Mario Monti, the Italian prime minister announced on Saturday that he would resign once the 2013 budget is approved, potentially bringing forward an election and fuelling speculation that he might run.
The surprise declaration came two days after Silvio Berlusconi’s party withdrew parliamentary support for the government and hours after Berlusconi said he would run to become premier for a fifth time.
Parliament is already poised to pass the budget by Christmas, and so Monti’s resignation probably brings the expected vote forward by no more than a month to February. Elections must follow no more than 70 days after Giorgio Napolitano, the president, dissolves parliament.
Monti’s move turns the tables on Berlusconi, who seemed to have once again seized an opportunity to keep his party in the political game just a year after being forced to resign amid a sex scandal and a debt crisis.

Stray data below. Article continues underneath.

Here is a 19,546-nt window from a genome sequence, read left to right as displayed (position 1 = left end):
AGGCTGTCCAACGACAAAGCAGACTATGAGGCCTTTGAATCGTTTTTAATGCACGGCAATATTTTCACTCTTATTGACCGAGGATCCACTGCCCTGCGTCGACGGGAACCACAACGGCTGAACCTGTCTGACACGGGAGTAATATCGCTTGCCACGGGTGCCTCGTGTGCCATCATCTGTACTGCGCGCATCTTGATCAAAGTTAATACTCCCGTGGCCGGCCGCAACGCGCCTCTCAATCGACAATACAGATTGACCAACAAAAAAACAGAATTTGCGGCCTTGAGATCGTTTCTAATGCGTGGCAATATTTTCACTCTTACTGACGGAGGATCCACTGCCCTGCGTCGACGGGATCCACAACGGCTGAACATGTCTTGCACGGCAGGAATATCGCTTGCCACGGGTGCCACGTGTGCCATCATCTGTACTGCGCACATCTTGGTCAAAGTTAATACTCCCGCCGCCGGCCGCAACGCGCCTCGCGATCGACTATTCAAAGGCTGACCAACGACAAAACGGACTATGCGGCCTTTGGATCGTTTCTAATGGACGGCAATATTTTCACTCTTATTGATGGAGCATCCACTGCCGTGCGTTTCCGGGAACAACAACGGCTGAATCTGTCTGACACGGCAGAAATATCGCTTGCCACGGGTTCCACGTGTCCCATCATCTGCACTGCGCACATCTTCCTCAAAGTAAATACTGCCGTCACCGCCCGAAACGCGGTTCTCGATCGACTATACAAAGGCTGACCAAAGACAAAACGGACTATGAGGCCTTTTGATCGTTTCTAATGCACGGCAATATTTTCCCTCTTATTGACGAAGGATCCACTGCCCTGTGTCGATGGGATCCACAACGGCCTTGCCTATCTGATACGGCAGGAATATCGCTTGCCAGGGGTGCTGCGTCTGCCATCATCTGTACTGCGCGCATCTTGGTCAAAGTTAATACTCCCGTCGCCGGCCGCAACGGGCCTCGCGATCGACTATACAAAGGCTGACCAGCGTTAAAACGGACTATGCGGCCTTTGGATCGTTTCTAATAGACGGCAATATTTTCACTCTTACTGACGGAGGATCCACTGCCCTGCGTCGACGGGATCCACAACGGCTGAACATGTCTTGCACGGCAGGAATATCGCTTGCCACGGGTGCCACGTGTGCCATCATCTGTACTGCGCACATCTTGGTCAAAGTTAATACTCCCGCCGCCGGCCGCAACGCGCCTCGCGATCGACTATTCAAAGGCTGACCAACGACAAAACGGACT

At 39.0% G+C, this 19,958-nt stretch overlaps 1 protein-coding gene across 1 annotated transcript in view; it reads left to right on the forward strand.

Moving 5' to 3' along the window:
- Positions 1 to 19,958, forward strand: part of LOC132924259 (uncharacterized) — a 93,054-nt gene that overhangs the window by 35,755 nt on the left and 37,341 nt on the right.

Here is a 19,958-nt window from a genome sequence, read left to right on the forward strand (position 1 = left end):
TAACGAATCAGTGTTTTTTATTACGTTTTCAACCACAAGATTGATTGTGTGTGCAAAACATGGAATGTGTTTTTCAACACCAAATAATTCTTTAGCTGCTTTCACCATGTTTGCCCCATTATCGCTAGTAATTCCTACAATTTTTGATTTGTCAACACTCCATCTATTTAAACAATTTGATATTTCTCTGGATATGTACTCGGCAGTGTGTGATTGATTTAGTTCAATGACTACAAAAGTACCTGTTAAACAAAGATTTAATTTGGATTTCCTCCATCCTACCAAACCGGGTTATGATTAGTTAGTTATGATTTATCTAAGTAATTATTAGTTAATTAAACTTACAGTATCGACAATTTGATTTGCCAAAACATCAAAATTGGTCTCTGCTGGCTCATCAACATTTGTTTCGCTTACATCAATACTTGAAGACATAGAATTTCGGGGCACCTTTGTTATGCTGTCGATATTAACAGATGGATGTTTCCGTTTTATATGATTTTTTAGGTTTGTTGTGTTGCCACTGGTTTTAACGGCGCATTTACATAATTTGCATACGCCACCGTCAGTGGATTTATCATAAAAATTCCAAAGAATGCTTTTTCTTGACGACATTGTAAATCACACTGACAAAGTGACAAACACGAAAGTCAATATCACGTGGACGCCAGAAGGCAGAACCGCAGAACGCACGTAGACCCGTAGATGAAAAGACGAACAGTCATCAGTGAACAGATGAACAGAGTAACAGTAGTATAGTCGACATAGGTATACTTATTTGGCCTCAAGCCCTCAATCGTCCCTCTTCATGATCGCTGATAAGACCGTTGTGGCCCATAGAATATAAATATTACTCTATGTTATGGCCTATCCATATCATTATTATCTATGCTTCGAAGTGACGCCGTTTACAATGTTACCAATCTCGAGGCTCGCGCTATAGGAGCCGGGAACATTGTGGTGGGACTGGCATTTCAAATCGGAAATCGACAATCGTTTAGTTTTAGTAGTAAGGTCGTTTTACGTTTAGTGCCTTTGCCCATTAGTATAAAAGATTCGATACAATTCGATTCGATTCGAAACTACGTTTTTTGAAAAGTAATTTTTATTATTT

Berlusconi could now be forced into an election earlier than expected with his divided party trailing in polls behind the centre-left and the anti-establishment 5-Star Movement.
Monti’s announcement will also increase speculation he could be eyeing a run as a candidate in the election. At a conference in France earlier, he appeared to take aim at Berlusconi, warning against “populism”. He said Italy should not go back to where it was when he took over a year ago.
Following a meeting with Napolitano, he warned that not approving the budget “would render more serious the government crisis, also at a European level”, and said after it is approved, his resignation would be “irrevocable”.
Leaders of Berlusconi’s People of Freedom party and also the Democratic Party said they were willing to accelerate the passage of the budget. “Faced with the irresponsibility of the right that betrayed a commitment it made a year ago before the whole country... Monti responded with an act of dignity that we profoundly respect,” said PD leader Pier Luigi Bersani.
“We are ready to approve the budget in the fastest possible manner.”
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